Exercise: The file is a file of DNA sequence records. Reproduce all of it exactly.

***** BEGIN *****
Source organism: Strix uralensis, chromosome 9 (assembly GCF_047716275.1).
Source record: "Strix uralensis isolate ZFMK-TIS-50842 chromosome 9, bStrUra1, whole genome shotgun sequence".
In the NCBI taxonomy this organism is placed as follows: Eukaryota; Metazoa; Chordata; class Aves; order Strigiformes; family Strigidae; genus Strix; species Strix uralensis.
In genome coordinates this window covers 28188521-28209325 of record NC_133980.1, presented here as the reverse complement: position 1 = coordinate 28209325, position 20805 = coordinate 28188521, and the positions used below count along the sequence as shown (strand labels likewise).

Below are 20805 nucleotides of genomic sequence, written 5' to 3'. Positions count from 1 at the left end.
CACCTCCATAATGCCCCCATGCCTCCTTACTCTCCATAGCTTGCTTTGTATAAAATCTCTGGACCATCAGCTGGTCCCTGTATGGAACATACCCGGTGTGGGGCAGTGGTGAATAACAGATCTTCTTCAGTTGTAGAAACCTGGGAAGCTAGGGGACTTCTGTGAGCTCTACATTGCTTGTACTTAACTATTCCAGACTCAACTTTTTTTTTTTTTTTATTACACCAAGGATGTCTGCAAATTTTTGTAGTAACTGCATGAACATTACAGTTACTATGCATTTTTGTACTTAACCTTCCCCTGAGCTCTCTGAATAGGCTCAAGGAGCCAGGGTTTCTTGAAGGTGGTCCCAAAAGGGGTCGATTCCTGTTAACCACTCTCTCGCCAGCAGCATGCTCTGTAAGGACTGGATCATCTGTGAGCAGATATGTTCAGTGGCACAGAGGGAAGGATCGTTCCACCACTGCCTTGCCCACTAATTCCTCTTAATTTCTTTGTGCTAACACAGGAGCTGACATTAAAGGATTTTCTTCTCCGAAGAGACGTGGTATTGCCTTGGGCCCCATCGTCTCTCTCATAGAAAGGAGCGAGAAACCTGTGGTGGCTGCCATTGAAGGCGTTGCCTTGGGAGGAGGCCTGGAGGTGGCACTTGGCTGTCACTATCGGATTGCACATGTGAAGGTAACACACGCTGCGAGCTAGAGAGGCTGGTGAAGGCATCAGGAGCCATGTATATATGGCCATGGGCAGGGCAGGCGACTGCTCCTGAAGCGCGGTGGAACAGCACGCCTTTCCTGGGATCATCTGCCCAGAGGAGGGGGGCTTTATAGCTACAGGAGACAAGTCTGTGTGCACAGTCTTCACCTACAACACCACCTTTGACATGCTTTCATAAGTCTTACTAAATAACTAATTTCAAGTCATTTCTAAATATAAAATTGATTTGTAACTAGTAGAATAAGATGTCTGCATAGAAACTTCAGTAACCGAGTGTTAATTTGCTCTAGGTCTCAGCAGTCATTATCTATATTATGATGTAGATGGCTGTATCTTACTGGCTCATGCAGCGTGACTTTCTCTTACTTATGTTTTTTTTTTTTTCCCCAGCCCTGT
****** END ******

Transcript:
Source organism: Strix uralensis, chromosome 9 (assembly GCF_047716275.1).
Source record: "Strix uralensis isolate ZFMK-TIS-50842 chromosome 9, bStrUra1, whole genome shotgun sequence".
In the NCBI taxonomy this organism is placed as follows: Eukaryota; Metazoa; Chordata; class Aves; order Strigiformes; family Strigidae; genus Strix; species Strix uralensis.
In genome coordinates this window covers 28188521-28209325 of record NC_133980.1, presented here as the reverse complement: position 1 = coordinate 28209325, position 20805 = coordinate 28188521, and the positions used below count along the sequence as shown (strand labels likewise).

Below are 20805 nucleotides of genomic sequence, written 5' to 3'. Positions count from 1 at the left end.
CACCTCCATAATGCCCCCATGCCTCCTTACTCTCCATAGCTTGCTTTGTATAAAATCTCTGGACCATCAGCTGGTCCCTGTATGGAACATACCCGGTGTGGGGCAGTGGTGAATAACAGATCTTCTTCAGTTGTAGAAACCTGGGAAGCTAGGGGACTTCTGTGAGCTCTACATTGCTTGTACTTAACTATTCCAGACTCAACTTTTTTTTTTTTTTTATTACACCAAGGATGTCTGCAAATTTTTGTAGTAACTGCATGAACATTACAGTTACTATGCATTTTTGTACTTAACCTTCCCCTGAGCTCTCTGAATAGGCTCAAGGAGCCAGGGTTTCTTGAAGGTGGTCCCAAAAGGGGTCGATTCCTGTTAACCACTCTCTCGCCAGCAGCATGCTCTGTAAGGACTGGATCATCTGTGAGCAGATATGTTCAGTGGCACAGAGGGAAGGATCGTTCCACCACTGCCTTGCCCACTAATTCCTCTTAATTTCTTTGTGCTAACACAGGAGCTGACATTAAAGGATTTTCTTCTCCGAAGAGACGTGGTATTGCCTTGGGCCCCATCGTCTCTCTCATAGAAAGGAGCGAGAAACCTGTGGTGGCTGCCATTGAAGGCGTTGCCTTGGGAGGAGGCCTGGAGGTGGCACTTGGCTGTCACTATCGGATTGCACATGTGAAGGTAACACACGCTGCGAGCTAGAGAGGCTGGTGAAGGCATCAGGAGCCATGTATATATGGCCATGGGCAGGGCAGGCGACTGCTCCTGAAGCGCGGTGGAACAGCACGCCTTTCCTGGGATCATCTGCCCAGAGGAGGGGGGCTTTATAGCTACAGGAGACAAGTCTGTGTGCACAGTCTTCACCTACAACACCACCTTTGACATGCTTTCATAAGTCTTACTAAATAACTAATTTCAAGTCATTTCTAAATATAAAATTGATTTGTAACTAGTAGAATAAGATGTCTGCATAGAAACTTCAGTAACCGAGTGTTAATTTGCTCTAGGTCTCAGCAGTCATTATCTATATTATGATGTAGATGGCTGTATCTTACTGGCTCATGCAGCGTGACTTTCTCTTACTTATGTTTTTTTTTTTTTCCCCAGCCCTGT